Sarah Gonzalez, Reporter, WNYC/NJPR
Sarah Gonzalez is the northern New Jersey enterprise reporter for WNYC and NJPR.
At 8 o’clock on the dot, residents parked along Washington Street in Hoboken, N.J. back their cars out of the angle-parking spots, and idle in the middle of the road. They’re bundled up in pajamas with a cup of coffee or in a business suit eating a breakfast sandwich.
The street sweeper goes by, and one by one, residents pull back into those angle spots.
“It was planned very perfect because let me tell you, you leave it for 5 min, they’ll give you a ticket,” says resident Freddie Flores. “Forty-five bucks they charge you. I remember when it used to be $15.”
To park for more than four hours anywhere in Hoboken you need a parking permit.
More than 15,000 permits have been issued this year for less than 9,000 street parking spots, which means some residents have to park in a neighboring city and cab back to Hoboken.
Some of the temporary parking permits may not be active on any given day.
As of October of this year, the city has generated $150,000 in residential parking permit fees and more than $3.5 million in parking tickets – issued whenever residents park during street sweeping.
Last year the city collected $4.6 million in tickets.
Trenton keeps $11.50 of each parking summons, and the rest goes to Hoboken’s general fund.
Hoboken is just one square mile in size, and street cleaning rules leave several blocks unavailable for parking every day. Hoboken City Council member Ravinder Balla says sometimes there is no other option but to park illegally.
“That’s not unheard of for both myself and other residents,” Balla says. “But we always try our best to find parking, and legal parking, too.”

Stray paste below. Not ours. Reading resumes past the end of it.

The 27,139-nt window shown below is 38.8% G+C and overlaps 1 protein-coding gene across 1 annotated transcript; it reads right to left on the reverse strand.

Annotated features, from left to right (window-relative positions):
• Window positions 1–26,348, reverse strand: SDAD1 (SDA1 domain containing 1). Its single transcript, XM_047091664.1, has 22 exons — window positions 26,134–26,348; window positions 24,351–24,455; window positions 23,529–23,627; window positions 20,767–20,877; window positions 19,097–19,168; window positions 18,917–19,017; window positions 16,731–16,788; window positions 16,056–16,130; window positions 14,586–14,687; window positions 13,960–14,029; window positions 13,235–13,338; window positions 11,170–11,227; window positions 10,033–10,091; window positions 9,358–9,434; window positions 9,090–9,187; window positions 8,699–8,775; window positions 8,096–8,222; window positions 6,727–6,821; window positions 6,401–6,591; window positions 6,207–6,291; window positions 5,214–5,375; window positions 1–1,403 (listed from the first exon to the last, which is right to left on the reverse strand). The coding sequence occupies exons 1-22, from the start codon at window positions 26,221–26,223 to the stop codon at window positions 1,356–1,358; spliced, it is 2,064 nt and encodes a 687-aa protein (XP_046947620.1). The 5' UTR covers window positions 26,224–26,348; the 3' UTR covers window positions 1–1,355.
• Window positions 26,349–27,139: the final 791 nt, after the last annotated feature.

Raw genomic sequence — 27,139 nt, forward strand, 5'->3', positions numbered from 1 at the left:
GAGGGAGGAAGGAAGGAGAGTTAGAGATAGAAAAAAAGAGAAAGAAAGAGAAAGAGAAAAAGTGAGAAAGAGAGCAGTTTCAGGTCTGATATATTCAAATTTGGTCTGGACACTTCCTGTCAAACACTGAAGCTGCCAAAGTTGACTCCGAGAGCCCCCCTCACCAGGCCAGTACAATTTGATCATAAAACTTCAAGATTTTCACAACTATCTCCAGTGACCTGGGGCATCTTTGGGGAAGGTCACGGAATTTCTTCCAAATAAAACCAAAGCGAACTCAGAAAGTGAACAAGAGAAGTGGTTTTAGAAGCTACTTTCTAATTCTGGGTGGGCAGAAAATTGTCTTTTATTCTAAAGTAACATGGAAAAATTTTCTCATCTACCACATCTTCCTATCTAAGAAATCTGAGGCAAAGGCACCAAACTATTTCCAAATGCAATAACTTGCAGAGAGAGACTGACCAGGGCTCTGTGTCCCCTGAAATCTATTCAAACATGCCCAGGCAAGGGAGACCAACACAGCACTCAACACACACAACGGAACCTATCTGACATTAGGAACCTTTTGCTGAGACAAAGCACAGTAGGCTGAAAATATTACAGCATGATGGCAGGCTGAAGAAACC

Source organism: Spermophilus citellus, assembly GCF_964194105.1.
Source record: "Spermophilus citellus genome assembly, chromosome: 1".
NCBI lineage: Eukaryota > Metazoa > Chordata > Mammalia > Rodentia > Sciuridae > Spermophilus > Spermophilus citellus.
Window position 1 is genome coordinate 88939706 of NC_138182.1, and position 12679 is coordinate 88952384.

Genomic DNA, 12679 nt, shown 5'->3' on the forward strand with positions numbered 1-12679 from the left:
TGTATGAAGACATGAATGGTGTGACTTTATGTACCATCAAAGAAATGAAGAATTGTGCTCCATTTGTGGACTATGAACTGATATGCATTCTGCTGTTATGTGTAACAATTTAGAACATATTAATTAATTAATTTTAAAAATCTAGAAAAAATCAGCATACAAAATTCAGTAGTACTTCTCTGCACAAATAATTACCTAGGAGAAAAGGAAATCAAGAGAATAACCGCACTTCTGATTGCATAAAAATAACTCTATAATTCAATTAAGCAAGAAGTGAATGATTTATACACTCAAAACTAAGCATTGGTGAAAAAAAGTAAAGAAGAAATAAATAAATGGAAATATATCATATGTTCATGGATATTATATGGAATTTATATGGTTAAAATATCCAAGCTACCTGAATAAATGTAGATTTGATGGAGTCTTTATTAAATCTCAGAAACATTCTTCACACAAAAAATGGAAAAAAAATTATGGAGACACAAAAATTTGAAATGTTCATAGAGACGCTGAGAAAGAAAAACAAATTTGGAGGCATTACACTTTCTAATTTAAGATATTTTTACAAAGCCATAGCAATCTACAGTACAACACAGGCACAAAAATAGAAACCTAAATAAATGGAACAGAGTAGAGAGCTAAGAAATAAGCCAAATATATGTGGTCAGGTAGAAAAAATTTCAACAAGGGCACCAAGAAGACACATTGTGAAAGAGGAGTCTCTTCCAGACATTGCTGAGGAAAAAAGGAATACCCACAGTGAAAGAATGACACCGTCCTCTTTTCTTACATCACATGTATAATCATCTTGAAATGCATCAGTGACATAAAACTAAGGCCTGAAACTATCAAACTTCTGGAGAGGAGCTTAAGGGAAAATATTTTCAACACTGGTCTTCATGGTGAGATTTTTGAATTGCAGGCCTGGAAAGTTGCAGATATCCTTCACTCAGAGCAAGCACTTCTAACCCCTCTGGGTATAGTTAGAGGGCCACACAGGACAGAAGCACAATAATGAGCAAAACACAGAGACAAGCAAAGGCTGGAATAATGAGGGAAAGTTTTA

And some residents say it may be time to re-evaluate how much street sweeping there is.
“They used to do the sweeping only once a week on Washington Street,” says Flores, who has lived in Hoboken for 56 years. “Now they do it every day, every day, every day.”
Resident Kristin Stahl says she has had a lot of time to watch the street being cleaned.
“And it really doesn’t do all that much," says Stahl. "It just kind of pushes around leaves and debris and doesn’t really do anything. It’s not like a vacuum.”
When the truck passes, it leaves two large streaks of debris behind.
But reducing street sweeping, and making it easier to park, wouldn't necessarily solve the parking congestion, says Rachel Weinberger. She’s a parking expert with Nelson/Nygaard Consulting Associates.
“When you make it easier to own [cars], you're going to get more car ownership,” Weinberger says.
Only 20-percent of Hoboken residents own a car – the same percentage as Manhattan households. And Weinberger says the city has to balance the needs of all residents.
“If it's a parking lane it's not a bike lane. If it's a parking location it's not a bus stop. So there are lots of demands that are made on the curb,” she says.
It’s a problem for any desirable city. Hoboken attracts a lot of visitors from all over Jersey. And it has among the highest number of bars per square mile in the country... which is the other big parking issue in the city.
The mayor of Hoboken, Dawn Zimmer, says she is trying to create a parking master plan to ease some of the frustration and meet more of the demand.
“We can try to incorporate adding more parking garages,” Zimmer says.
She has already added 850 street parking spots at corners and through multi-space meters.
But she has focused on encouraging residents to ditch their cars by bringing in a bike-sharing program, bike rentals and cars you can rent by the hour and by the day.
She says her goal is to make it easier for residents and visitors to park, "and then get around the city in a different way.”
For now though, you may have to kiss your bumpers goodbye; accept that the face of a leprechaun could be carved on the hood of your car; and, invest in strong tape to hold your busted rear view mirrors up.
Click on the audio to hear Hoboken residents describe their parking horror stories.